OPPD is leading the way by evaluating potential future development needs with its latest transmission project.
Should the homeowner or the utility trim trees? When it comes to encroaching on power lines, it depends on the tree’s location.
Quick thinking, problem-solving are key for employees in Substation Protection and Automation while troubleshooting an issue.
John Riggleman’s nearly 30 years with OPPD have taken him all around the district, as well as around the area’s race tracks.
OPPD’s utility foresters keep trees located near power lines from disrupting service to customers. Here’s how the process works.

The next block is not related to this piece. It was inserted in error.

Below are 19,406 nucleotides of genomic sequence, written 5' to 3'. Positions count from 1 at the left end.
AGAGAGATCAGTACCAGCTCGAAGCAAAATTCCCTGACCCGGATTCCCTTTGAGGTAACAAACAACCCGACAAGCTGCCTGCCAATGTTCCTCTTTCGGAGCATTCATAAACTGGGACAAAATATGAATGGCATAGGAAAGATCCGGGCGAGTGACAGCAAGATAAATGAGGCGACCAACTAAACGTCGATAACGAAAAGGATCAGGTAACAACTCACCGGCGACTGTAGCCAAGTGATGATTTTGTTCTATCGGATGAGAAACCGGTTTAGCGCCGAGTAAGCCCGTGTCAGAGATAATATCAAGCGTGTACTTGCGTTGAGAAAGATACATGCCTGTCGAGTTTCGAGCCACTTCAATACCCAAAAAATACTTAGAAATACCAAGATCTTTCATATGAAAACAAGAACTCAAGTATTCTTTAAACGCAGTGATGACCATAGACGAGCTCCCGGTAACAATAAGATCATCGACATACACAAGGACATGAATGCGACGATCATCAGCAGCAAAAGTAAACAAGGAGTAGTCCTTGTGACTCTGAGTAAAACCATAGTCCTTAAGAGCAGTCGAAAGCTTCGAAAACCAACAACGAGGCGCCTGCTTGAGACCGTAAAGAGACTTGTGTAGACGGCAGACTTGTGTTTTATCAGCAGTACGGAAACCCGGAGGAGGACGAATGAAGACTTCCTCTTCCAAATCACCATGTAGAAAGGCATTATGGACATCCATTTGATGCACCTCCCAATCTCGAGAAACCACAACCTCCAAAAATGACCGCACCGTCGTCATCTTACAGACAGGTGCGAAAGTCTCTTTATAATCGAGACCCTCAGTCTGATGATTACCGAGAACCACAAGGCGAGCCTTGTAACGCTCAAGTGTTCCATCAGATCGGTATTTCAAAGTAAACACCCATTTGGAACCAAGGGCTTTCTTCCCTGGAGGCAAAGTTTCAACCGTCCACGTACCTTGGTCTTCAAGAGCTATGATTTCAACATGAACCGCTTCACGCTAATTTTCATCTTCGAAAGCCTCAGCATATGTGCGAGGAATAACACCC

The team determines how and when OPPD’s resources are deployed, including crews, and dispatches them accordingly.
At the time, the complicated task of managing power flow was handled using a blackboard and log books instead of computers.
OPPD – and the state’s – reputation for reliable electricity is good for customers and attractive to business.
The spread of emerald ash borer is inevitable, but homeowners can take steps now to protect their trees and nearby property.
These OPPD personnel are always on the lookout for problems and calling in larger crews when bigger repairs are needed.